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High toxin levels delay California crab season

SACRAMENTO, Calif. -- Wildlife authorities delayed the recreational Dungeness crab season and closed the rock crab fishery for most of California on Thursday, just days after warning of dangerous levels of a neurotoxin linked to a massive algae bloom off the West Coast.

The state Fish and Game Commission voted 3-0 on the Dungeness delay and the rock crab closure north of the Santa Barbara-Ventura county line. The panel said crabbing would resume when toxin levels dropped, but it did not estimate when that might be.

The recreational Dungeness season was scheduled to start Saturday. Rock crabs are caught year-round.

Fish and wildlife officials didn't immediately delay the start of the commercial Dungeness crab season, set for Nov. 15, but they were working up emergency regulations.

Earlier this week, the Department of Public Health warned people to avoid eating Dungeness and rock crabs taken from the Oregon border to the southern Santa Barbara County line because they were found to contain high levels of domoic acid.

In severe poisoning cases, the neurotoxin can cause seizures, coma or death.

It was unclear how much impact the actions might have on California crabbing, which is estimated to bring in at least $60 million commercially.

The commercial Dungeness crab take from Washington, Oregon and California has been cyclical, ranging from 8 million to 54 million pounds a year, but it remains one of the West Coast's most valuable fisheries, according to the Pacific States Marine Fisheries Commission.

A commercial delay would really pinch small-time outfits because crab is a popular Thanksgiving and Christmas dish for many families.

"The chances of them getting on the Thanksgiving market this year are pretty slim," said Rod Moore of West Coast Seafood Processors Association, which represents processors from Northern California to the Canadian border.

Bill Gerard, a commercial rock crab fisherman from Santa Barbara, told commissioners that they should permit sales of crab claws because the neurotoxin is concentrated in the crabs' viscera. He also said the health warnings already are hurting sales, the Sacramento Bee reported.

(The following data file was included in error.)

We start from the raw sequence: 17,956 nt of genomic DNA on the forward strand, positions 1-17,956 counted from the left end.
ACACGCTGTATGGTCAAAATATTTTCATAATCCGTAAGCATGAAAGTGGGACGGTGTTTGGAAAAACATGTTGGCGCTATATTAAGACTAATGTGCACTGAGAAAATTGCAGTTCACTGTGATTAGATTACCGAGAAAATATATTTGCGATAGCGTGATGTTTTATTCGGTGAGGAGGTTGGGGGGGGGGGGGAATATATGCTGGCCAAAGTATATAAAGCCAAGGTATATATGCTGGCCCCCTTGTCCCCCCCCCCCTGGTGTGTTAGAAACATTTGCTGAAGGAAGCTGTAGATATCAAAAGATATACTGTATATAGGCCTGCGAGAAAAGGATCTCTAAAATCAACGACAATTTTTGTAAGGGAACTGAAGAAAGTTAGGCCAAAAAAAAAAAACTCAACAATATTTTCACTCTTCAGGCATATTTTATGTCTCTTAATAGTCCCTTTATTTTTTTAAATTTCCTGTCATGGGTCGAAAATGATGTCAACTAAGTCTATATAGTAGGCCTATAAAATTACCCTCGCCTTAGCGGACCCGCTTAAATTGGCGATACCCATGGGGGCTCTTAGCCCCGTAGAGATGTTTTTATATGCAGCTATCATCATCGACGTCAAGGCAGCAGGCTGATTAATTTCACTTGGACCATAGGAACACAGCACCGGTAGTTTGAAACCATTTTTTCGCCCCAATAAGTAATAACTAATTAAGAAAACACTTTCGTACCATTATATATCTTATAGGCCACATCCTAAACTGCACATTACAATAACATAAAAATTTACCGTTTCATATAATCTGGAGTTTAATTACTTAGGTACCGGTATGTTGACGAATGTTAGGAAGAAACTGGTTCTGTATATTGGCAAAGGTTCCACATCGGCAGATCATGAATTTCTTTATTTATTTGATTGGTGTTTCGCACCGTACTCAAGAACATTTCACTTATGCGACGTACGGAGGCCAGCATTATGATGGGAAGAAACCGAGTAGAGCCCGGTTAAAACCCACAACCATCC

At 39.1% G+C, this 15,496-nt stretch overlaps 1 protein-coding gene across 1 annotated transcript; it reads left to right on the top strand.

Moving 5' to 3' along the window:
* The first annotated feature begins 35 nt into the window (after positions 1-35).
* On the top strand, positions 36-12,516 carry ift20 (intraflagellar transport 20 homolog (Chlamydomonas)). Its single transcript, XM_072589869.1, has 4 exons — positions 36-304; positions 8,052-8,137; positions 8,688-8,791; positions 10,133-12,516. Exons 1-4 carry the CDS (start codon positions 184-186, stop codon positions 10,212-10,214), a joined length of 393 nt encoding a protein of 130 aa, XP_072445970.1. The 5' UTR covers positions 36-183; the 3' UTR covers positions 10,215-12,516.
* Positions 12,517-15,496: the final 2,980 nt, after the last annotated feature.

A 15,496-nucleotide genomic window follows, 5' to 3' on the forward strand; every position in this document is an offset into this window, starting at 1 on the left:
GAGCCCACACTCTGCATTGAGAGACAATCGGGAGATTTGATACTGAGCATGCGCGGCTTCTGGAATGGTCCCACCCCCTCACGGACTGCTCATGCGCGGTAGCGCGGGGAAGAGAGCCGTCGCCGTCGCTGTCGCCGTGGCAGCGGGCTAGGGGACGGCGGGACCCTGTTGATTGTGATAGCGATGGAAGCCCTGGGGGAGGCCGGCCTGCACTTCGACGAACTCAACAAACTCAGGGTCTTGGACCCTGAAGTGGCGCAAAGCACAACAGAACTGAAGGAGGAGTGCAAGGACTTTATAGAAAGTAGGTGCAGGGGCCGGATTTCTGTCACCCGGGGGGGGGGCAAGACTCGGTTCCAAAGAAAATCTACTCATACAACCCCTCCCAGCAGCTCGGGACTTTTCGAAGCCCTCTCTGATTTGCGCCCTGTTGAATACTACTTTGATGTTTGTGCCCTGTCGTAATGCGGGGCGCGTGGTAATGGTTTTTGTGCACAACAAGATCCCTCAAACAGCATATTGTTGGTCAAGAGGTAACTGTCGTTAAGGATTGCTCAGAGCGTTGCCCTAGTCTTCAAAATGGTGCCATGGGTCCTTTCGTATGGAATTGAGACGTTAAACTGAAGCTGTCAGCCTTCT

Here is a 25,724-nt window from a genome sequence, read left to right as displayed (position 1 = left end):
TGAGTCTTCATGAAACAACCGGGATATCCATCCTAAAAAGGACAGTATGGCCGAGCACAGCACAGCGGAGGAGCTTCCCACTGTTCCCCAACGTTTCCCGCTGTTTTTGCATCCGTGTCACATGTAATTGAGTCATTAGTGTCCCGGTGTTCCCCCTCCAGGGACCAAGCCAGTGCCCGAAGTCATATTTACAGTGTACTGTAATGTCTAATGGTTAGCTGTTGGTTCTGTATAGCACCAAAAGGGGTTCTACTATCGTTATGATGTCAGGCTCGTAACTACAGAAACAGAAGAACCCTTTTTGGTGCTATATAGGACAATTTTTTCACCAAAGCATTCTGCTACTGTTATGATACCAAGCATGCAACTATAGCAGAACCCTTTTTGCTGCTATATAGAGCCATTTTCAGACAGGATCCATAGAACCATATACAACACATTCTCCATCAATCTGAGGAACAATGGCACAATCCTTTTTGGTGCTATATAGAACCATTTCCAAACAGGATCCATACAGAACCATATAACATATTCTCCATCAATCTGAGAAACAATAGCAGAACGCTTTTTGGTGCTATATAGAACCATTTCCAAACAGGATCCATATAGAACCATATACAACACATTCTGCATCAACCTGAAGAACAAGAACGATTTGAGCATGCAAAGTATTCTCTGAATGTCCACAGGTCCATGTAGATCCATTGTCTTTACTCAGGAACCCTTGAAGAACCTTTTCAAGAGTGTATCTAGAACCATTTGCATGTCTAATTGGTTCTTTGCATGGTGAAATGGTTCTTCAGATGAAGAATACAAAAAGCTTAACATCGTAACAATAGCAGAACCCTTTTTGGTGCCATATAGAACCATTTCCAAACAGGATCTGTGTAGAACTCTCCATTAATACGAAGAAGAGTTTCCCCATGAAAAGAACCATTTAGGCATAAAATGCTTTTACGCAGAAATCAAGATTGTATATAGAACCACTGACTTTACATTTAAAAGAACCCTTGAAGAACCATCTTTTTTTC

"The dock was crazy last night," he said. "All our buyers canceled their orders."

The toxin is linked to a vast algae bloom off the West Coast - which has seen unusually warm ocean temperatures as a result of El Nino, said Jordan Traverso, a spokeswoman at the California Department of Fish and Wildlife.

Such blooms are cyclical, but this summer surveyors aboard a National Oceanic and Atmospheric Administration research vessel said the algae bloom was one of the largest ever observed on the West Coast.

The toxin has affected shellfish and sickened or killed seabirds, seals, dolphins and whales throughout the region.

Oregon state officials issued an advisory this week for all recreationally caught crab along the state's southern coast, from south of Coos Bay to California. Officials warned people to remove the viscera, or guts, before eating the crab meat. The commercial season there doesn't begin until Dec. 1.

Last month, Washington shellfish managers postponed the fall start of razor clam digging on ocean beaches, and all razor clamming remains closed along the Oregon coast because of high levels of domoic acid.

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